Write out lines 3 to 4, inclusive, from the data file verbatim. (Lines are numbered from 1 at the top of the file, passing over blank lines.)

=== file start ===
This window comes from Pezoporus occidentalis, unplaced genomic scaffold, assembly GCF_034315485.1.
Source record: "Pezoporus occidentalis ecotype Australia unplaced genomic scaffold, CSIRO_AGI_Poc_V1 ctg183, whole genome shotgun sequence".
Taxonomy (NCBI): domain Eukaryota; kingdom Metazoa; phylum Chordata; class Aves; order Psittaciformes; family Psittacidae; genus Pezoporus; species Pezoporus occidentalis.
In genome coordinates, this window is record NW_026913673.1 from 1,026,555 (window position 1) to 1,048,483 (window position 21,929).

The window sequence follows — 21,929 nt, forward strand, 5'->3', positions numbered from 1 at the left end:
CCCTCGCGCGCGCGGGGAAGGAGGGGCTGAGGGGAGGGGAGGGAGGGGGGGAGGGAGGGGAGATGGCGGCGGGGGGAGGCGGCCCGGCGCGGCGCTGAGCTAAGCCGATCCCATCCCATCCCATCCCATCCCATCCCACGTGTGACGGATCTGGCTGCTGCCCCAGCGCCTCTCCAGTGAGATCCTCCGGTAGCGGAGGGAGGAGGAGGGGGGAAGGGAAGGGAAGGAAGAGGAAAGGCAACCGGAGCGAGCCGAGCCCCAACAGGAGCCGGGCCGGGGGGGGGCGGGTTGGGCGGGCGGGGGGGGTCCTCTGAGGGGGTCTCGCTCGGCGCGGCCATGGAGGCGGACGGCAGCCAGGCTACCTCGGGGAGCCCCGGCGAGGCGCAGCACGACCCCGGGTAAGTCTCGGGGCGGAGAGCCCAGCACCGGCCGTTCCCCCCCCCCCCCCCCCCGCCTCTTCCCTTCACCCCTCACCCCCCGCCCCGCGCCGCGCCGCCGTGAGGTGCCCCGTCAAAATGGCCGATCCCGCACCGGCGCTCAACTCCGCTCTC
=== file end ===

Taxonomy (NCBI): domain Eukaryota; kingdom Metazoa; phylum Chordata; class Aves; order Psittaciformes; family Psittacidae; genus Pezoporus; species Pezoporus occidentalis.
In genome coordinates, this window is record NW_026913673.1 from 1,026,555 (window position 1) to 1,048,483 (window position 21,929).